Shadow of a Doubt

Shadow of a Doubt ★★★★

This review may contain spoilers. I can handle the truth.

This review may contain spoilers.

"A young woman discovers her visiting uncle may not be the man he seems to be."

I can see why this psychological thriller is considered by many to be the definitive Hitchock film, especially by Alfred Hitchcock himself who deemed Shadow Of A Doubt as his personal favorite film out of all the films he's made in his vast filmography. Not a bonafide favorite for me personally, but definitely a great film in my eyes.
You've seen the story replicated and imitated hundreds of times, but this is the one that started it all: close relative comes to stay with distant family, turns out he's a murderer, and it's up to one of the family members who catches wise to his hidden serial killer to send the psycho packing. In the case of this film, Charlotte "Charlie" Newton (portrayed by the lovely Teresa Wright), the precocious small-town Californian teenage girl who idolized her uncle Charles Oakley (portrayed by Joseph Cotten) from New York, but comes to discover he's a prime suspect in the east coast for murders perpetrated by whom the press calls "The Merry Widow Murderer", a serial killer who kills rich widows. Uncle Charles and Charlie match wits with one another in a brilliantly scripted and directed thrill ride that's running abundantly with elements of film noir.
Everything you'd expect done right from Hitchcock is done phenomenally: meticulously crisp cinematography; ingenious lighting patterns; a tight suspenseful story; heightened tension; investful characters backed by superb acting talent; and certainly a few (if not minor) twists thrown in for reasonable measure. There's a fantastic sequence based all in dialogue, character reactions, and tension between Uncle Charles and Charlie that takes place in a seedy bar, where they confront one another on what they both know about eachother.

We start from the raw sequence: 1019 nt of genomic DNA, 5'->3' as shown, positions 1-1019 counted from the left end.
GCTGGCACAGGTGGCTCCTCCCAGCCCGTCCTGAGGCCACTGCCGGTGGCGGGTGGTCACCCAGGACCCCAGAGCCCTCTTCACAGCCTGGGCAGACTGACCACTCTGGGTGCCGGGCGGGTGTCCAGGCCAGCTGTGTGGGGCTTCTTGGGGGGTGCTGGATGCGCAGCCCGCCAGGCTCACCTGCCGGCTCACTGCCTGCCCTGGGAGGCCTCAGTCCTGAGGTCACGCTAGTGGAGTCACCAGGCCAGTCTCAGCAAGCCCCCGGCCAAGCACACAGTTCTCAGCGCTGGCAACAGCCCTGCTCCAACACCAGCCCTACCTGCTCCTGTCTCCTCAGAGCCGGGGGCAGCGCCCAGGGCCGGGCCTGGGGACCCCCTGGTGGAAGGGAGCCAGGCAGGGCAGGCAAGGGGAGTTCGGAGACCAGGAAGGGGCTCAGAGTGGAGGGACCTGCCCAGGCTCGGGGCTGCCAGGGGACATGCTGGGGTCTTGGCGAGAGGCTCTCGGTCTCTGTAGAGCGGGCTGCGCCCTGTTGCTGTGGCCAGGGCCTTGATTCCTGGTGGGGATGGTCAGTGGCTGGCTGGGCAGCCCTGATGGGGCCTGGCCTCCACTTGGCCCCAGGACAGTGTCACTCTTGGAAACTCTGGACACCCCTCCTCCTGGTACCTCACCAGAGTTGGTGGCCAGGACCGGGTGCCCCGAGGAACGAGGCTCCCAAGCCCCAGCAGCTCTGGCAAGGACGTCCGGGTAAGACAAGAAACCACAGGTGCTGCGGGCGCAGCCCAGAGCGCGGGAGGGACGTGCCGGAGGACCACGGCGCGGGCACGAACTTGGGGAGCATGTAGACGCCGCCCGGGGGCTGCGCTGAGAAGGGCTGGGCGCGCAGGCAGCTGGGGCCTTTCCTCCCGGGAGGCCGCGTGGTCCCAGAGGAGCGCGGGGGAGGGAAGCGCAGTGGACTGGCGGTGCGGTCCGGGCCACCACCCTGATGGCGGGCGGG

I have to admit this film does take awhile to get going. There's a great opening that establishes mood and what the story will be aiming towards, but from the time Uncle Charles arrives to say a solid half hour after his arrival, we simply get admittance to family dynamics and 1940's vibes. Not that that's a criticism exactly, I just think it could've omitted some things to keep the viewer reminded of why we're here and what we're in for. I know that might come off a bit odd, but that's just how I feel.
Shadow Of A Doubt is without a shadow of a doubt a genuine classic that deserves intense recognition!

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